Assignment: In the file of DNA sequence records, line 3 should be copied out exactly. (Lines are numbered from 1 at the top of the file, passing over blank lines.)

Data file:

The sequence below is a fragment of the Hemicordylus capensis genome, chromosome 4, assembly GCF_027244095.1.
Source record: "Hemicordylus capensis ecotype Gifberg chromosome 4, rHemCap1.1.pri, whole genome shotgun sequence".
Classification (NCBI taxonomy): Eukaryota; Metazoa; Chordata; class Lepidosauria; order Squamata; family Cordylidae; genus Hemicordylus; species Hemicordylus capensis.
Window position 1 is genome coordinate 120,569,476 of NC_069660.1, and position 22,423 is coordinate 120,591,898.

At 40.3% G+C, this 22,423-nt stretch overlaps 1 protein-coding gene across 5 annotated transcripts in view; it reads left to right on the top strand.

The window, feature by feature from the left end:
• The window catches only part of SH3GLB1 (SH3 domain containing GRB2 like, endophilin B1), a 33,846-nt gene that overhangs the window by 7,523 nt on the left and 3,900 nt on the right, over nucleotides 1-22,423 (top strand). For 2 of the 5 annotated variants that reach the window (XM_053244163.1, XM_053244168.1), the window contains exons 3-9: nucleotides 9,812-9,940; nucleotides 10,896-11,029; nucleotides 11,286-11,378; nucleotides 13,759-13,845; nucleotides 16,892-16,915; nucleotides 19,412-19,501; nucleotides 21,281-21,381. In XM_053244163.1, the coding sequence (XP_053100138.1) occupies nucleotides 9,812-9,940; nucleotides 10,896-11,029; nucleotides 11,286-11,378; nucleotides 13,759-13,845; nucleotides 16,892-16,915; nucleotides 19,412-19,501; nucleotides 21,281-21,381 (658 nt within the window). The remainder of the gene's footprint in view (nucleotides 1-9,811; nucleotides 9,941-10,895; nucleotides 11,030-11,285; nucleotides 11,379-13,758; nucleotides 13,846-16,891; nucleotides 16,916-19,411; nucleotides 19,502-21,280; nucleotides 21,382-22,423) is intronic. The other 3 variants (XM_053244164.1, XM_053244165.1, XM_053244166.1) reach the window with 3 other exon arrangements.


Classification (NCBI taxonomy): Eukaryota; Metazoa; Chordata; class Lepidosauria; order Squamata; family Cordylidae; genus Hemicordylus; species Hemicordylus capensis.